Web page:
Event ReportsPublished on Jan 15, 2015
At a conference on "Civil Society and Nuclear Weapons Policy", organised by ORF and Chatham House in Bangkok, there was a general consensus among participants that the emphasis should be given on raising awareness on the various hazardous impacts of the nuclear weapons explosion, especially in the nuclear weapons states.
Civil society and nuclear weapons policy
Observer Research Foundation and the Chatham House co-hosted a workshop on "Civil Society and Nuclear Weapons Policy" on January 15-16 in Bangkok, Thailand. The workshop focussed on various impacts and consequences of nuclear weapons, including humanitarian, environmental and medical. The agenda of the workshop was to make a realistic assessment of these impacts and identify the role the civil society could play in addressing these impacts and formulising appropriate response measures.

The workshop saw participation from various civil society organisations, think-tanks and universities from South and Southeast Asia. Participants included Dr. Balkrishna Kurvey (Indian Institute for Peace, Disarmament & Environmental Protection), Ms. Corazon Valdez Fabros (Nuclear-Free Philippines Coalition), Dr. Farid Shufian Shuaib (International Islamic University, Malaysia), Ms. Hannah Bryce (Chatham House), Dr. Happymon Jacob (Jawaharlal Nehru University, India), Mr. John Abo (Asian Disaster Preparedness Center, Thailand), Mr. Muhadi Sugiono (Universitas Gadjah Mada, Indonesia), Dr. Pervez Hoodbhoy (Forman Christian College, Pakistan), Prof. R Rajaraman (Jawaharlal Nehru University, India), Dr. Rajeswari Pillai Rajagopalan (Observer Research Foundation), Mr Abhijit Iyer Mitra (ORF), Mr. Roman Majcher (EU Humanitarian Aid and Civil Protection department (ECHO), South-East Asia and Pacific Region), Mr. Saiful Izan bin Nordin (Malaysian Red Crescent), Mr. Sasan Aghlani (Chatham House), Mr. Stephen Donnelly (International Committee of the Red Cross), and Ms. Valentina Bernasconi (International Committee of the Red Cross, Thailand).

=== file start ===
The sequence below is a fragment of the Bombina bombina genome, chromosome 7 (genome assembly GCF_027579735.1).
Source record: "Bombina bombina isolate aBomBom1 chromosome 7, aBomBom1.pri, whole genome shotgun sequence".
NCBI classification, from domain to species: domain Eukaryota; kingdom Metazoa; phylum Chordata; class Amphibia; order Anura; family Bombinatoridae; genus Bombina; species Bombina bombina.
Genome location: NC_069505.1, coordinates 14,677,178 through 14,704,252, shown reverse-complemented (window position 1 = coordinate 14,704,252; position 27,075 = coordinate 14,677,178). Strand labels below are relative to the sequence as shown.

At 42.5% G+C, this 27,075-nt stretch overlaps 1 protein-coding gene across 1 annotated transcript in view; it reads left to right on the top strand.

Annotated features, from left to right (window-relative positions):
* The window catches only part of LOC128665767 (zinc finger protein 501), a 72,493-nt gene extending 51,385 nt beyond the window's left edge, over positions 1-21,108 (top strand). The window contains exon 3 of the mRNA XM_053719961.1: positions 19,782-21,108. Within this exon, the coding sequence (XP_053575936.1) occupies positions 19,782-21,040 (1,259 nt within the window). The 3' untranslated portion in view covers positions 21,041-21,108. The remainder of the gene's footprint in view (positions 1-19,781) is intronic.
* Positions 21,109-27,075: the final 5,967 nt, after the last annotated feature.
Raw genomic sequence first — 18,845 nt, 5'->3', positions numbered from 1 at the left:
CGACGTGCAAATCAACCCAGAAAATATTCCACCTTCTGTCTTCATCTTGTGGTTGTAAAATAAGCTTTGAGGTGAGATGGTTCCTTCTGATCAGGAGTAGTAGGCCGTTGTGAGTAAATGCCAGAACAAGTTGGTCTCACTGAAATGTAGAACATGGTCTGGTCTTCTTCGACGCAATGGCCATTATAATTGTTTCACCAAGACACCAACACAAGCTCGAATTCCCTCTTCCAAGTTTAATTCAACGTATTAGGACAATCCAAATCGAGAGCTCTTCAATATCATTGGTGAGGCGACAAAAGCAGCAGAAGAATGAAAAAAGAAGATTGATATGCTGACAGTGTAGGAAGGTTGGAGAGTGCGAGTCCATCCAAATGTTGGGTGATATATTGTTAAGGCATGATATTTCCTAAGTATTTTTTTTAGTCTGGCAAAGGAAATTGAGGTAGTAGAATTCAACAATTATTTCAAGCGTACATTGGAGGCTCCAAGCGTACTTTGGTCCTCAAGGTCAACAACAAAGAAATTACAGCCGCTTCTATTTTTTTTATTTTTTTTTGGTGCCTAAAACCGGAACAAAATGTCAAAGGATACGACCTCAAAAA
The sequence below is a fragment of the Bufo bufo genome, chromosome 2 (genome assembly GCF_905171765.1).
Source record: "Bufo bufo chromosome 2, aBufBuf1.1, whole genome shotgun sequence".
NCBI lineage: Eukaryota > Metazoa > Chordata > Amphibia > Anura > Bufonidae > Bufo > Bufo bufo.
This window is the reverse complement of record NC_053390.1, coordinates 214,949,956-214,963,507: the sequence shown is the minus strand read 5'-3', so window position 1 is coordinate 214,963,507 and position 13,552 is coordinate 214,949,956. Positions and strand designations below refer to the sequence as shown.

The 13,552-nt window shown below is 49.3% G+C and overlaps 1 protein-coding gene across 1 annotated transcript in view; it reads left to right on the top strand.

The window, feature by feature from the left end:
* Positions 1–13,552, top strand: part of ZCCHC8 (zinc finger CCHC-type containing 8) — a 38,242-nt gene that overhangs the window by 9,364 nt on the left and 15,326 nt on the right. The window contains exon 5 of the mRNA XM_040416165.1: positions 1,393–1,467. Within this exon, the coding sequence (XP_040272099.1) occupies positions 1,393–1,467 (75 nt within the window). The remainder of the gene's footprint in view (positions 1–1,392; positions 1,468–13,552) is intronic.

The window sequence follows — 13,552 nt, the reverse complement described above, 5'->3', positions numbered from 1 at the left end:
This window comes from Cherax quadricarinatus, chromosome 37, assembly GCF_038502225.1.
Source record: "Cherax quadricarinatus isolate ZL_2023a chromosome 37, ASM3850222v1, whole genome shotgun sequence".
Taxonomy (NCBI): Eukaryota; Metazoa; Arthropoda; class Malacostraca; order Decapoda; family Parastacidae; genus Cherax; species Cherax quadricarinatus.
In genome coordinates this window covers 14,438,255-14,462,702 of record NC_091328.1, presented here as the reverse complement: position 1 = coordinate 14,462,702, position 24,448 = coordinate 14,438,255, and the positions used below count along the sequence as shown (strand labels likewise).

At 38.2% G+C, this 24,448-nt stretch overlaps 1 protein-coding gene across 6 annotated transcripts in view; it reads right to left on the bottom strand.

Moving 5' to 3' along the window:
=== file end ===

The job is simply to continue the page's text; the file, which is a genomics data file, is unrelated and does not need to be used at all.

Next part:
The workshop essentially dealt with two critical aspects of the debate. One was to look at the disastrous impacts that nuclear weapons have, both from a medical and environmental perspective. While Fukushima incident was sited to give an idea of the possible impact a nuclear weapon explosion may have, some participants argued that there cannot be an analogy between a nuclear weapon explosion and a nuclear accident, such as in Fukushima. This is primarily because the impacts of a nuclear weapon explosion will be far more devastating. Various effects of a nuclear weapon explosion were discussed including the blast effect in the vicinity, thermal impact, the effect of the electromagnetic pulse disrupting all electronic and communication devices, fallout of radioactive particles and on climate and the larger eco-system.